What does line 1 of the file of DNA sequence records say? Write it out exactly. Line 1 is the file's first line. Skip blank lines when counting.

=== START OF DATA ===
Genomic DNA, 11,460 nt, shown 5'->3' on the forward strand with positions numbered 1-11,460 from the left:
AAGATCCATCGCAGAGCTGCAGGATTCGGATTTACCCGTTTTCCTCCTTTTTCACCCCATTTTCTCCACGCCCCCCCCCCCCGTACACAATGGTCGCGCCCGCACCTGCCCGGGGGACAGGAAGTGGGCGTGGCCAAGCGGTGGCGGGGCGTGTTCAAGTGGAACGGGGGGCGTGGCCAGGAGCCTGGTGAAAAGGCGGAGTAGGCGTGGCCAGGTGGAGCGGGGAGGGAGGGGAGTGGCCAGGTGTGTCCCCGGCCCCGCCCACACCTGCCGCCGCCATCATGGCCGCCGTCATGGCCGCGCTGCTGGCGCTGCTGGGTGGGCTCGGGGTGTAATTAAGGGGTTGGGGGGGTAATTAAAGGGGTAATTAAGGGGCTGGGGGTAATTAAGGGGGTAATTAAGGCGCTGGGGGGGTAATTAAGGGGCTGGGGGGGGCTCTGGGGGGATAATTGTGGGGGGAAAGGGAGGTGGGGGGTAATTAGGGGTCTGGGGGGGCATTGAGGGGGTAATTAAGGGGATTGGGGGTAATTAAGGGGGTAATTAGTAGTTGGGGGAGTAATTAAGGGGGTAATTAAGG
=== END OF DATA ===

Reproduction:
Genomic DNA, 11,460 nt, shown 5'->3' on the forward strand with positions numbered 1-11,460 from the left: